Which also means that you’d be justified in hearing Leaves Turn Inside You as Unwound’s The Argument, a daring, sonically adventurous tour de force that saw both band’s pulling out all the creative stops as they slowly realized their time as a collective group was coming to an end. Nearing its 15th birthday, Leaves Turn Inside You remains one monumental piece of work, an album that manages to be at once gorgeous and painterly as it is ferocious and challenging. Where each of the band’s last three albums had begun with a brusque, forceful bruiser, Leaves floats in on a bed of ringing organ-like noise and a chiming guitar that recalls some blissful combination of Yo La Tengo and Physical Graffiti-era Led Zeppelin before eventually widening into billowing, widescreen prog-pop, Trosper’s doubled-and-tripled harmonies a huge blanket atop Lund’s roiling, free-form drums. It’s a mission statement alright, as unmistakable as The Future Of What’s demands for energy or Challenge’s barking paranoia. It’s almost a surprise when “Look A Ghost” turns back to the ticking math-rock of Unwound’s previous two records, except that in place of a tart shout, Justin Trosper offers an airy murmur, the song’s chorus resembling The Zombies (a touchstone throughout) more than Sonic Youth. In fact, a lot of the moments where the trio does conjure up some past sound are made new by Trosper’s more tuneful, cerebral approach, as on “Scarlette”, where the song’s coiled rumble is matched with a rasping whisper from the singer, an uncanny but oddly affecting bit of character acting.
Generally, all of Leaves can more or less be understood as a punk record executed as a psychedelic rock record, or vice versa. It’s deconstructed hardcore wrapped in a lavish gauze of avant-garde art music. Trosper, Lund, and Rumsey built their own studio to allow for more time and experimentation, and that extra room to play shows on tracks like “Treachery”, which bathes its odd waltz-time post-punk in chilly synthesizers, taking the time to fold in a bunch of ideas that perhaps shouldn’t work together, and warming them up till they do. The band would end up having to add two members (including original drummer Brandt Sandeno) for subsequent tours in support of the album, documented on the excellent Live Leaves collection. In every sense, Unwound were allowing themselves to expand and stretch out, and you can often hear that sense of opened space throughout Leaves.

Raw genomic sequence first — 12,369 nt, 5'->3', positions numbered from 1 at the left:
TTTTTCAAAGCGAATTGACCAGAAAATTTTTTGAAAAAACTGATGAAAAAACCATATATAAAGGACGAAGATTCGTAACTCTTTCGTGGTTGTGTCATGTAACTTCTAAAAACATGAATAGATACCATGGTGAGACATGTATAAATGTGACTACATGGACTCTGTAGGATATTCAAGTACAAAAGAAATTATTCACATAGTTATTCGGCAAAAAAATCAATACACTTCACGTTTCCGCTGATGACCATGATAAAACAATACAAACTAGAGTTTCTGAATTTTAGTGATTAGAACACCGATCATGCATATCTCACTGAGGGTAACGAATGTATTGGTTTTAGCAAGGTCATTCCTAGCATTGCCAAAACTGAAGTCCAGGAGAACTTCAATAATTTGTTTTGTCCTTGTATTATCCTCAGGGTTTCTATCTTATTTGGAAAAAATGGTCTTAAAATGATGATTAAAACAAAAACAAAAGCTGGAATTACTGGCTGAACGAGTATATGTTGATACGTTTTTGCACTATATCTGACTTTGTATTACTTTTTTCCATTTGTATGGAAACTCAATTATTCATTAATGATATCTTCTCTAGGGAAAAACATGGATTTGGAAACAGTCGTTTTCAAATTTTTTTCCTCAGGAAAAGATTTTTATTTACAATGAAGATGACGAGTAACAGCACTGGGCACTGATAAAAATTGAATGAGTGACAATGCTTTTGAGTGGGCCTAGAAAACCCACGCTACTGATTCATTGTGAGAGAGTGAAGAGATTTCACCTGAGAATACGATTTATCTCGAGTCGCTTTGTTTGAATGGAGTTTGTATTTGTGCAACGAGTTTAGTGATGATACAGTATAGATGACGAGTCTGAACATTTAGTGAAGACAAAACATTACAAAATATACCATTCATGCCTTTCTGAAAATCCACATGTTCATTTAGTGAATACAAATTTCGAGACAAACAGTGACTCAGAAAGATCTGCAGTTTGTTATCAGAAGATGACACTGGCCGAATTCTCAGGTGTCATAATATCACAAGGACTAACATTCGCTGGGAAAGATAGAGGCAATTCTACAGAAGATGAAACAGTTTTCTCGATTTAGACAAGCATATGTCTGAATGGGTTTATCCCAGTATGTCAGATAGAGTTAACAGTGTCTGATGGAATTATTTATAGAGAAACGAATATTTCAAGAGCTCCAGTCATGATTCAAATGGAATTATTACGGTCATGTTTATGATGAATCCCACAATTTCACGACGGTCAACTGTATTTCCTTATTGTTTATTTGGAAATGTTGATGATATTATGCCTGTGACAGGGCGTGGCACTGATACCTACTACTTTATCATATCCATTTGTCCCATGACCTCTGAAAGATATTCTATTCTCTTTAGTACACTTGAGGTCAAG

The presence of co-producer Phil Ek also informs this reading of Leaves Turn Inside You, especially when you consider that Ek’s vitae includes both The Shins and Les Savy Fav, Built To Spill and Fleet Foxes – in other words, some intersection of all-angles art-punk and atmosphere-heavy guitar-pop with a certain woodsy bent. In fact, Leaves is the first and only time that you actually notice spare traces of that other Pacific Northwest in Unwound’s sound, not (just) the intellectual hardcore of Bikini Kill and Lync and Sleater-Kinney, but the forest-green astral indie of Modest Mouse, Built To Spill, and early Band Of Horses – especially on woozy mid-tempo tracks like “Demons Sing Love Songs”. Just spend time with the almost-poppy “Off This Century” or the almost-pretty closing three-minutes of “Terminus” (after that haunted-house violin) or the actually gorgeous swoons of “Radio Gra” and “October All Over”. Even when Unwound was still doing their clanky, atonal thing, as on “December”, there’s still a new, moodier touch that leaves the song feeling at once aggressive and delicate, abrasive and finely etched.
Because Unwound were a lot more deliberate in their approach to Leaves (and because they broke up not long after) there are less B-sides and adjacent non-album tracks to be assembled for this last box-set. The stuff that was out there is characteristically either worthwhile on its own – as is the case with the deceivingly titled garage-rocker “Torch Song” and the abstract sound-collage “The Light At The End Of The Tunnel Is A Train” – or is at least worth a listen as a historical document. The aforementioned live album Live Leaves remains the defining word on Unwound’s performed approaches to this era and its material, but the extra ten dollars for the bonus Peel Sessions EP is generally worth the investment, both because you’re likely a completest if you’ve invested this much anyway, and because its neat to see the band bringing their always-growing imagination to revisiting (and revising) past work like “Kantina”. The packaging itself (as well as the long-form essay and pictures included there-in), remain top-notch, as has always been the case with the Unwound reissue series and the obsessive archivists at Numero Group in general. Ultimately, it’s a fitting, aptly reverent final monument to one of indie music’s great innovators, a stylish tribute to one of the most important, challenging, and riveting bands in the history of punk rock.